• Health & Wellness

    Mayo Clinic Minute: Busting plant-based diet myths

Many people eat a plant-based diet for health benefits and cultural and religious beliefs, while others just enjoy the savory taste of fruits and vegetables.

However, there are some people who shy away from a plant-based diet because of misconceptions.

Dr. Christine Nguyen, a Mayo Clinic family physician, talks about myths surrounding plant-based diets.

Watch: The Mayo Clinic Minute

Journalists: Broadcast-quality video (:58) is in the downloads at the end of this post. Please courtesy: "Mayo Clinic News Network." Read the script.

Vegetarian diets have the reputation of being bland and not appetizing.

"We might think of whole-food, plant-based foods as your boring old salad that is some lettuce, cucumbers and tomatoes," says Dr. Nguyen.

Man with young child picking out fresh vegetables produce at grocery
Man at the grocery store selecting vegetables with young girl.

Myths about vegan diets

Prepared correctly, foods like asparagus, tofu and mushrooms can be savory. One of the biggest misconceptions about a plant-based diet is that it's difficult to get enough protein.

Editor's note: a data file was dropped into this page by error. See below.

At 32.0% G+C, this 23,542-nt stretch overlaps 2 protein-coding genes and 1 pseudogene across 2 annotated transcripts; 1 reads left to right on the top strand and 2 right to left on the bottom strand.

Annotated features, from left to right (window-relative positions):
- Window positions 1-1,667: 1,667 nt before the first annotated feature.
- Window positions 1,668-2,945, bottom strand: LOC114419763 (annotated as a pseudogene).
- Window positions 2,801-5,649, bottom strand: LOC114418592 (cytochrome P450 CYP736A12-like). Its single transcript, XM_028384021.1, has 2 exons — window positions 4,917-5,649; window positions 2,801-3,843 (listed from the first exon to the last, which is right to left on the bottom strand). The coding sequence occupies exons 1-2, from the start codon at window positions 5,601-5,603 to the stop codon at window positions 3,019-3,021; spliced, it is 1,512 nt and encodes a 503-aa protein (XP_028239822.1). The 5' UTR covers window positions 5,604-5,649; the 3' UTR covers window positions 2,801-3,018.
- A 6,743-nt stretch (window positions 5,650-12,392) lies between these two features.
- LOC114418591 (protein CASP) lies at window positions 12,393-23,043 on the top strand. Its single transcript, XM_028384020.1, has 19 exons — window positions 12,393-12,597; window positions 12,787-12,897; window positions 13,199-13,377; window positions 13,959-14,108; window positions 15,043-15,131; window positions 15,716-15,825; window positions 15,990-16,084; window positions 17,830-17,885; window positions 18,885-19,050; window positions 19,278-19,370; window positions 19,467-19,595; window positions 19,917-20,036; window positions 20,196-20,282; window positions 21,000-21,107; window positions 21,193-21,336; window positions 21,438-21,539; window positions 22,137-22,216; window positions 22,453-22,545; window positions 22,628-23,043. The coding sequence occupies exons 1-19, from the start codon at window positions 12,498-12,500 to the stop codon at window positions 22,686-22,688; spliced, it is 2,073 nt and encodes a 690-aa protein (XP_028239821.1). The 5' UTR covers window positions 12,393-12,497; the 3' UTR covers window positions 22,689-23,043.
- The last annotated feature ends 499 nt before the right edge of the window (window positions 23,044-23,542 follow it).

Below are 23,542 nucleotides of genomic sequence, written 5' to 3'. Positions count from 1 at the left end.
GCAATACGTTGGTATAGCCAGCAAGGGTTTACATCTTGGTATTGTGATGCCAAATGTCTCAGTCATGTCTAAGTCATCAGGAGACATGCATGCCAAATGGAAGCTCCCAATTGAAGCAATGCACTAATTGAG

"Common whole-food, plant-based sources of protein include beans, legumes, some nuts and seeds," explains Dr. Nguyen.

Some people think this type of diet will lead to nutrient deficiencies. Eating a well-balanced diet of fruits and vegetables is key.

"The colors associated with the different fruits and vegetables contain phytonutrients that can help boost the immune function," says Dr. Nguyen.

Additional micronutrients, like vitamin B12 and vitamin D, can be supplemented. It's also important to talk to your primary care clinician about your diet.

Plant-based diet benefits:

  • Reduce heart disease.
  • Lower blood pressure.
  • Improve gut health.
  • Weight management.
  • Cutdown on risk of chronic disease.
  • Rich in nutrients.
  • Reduces environmental footprint.

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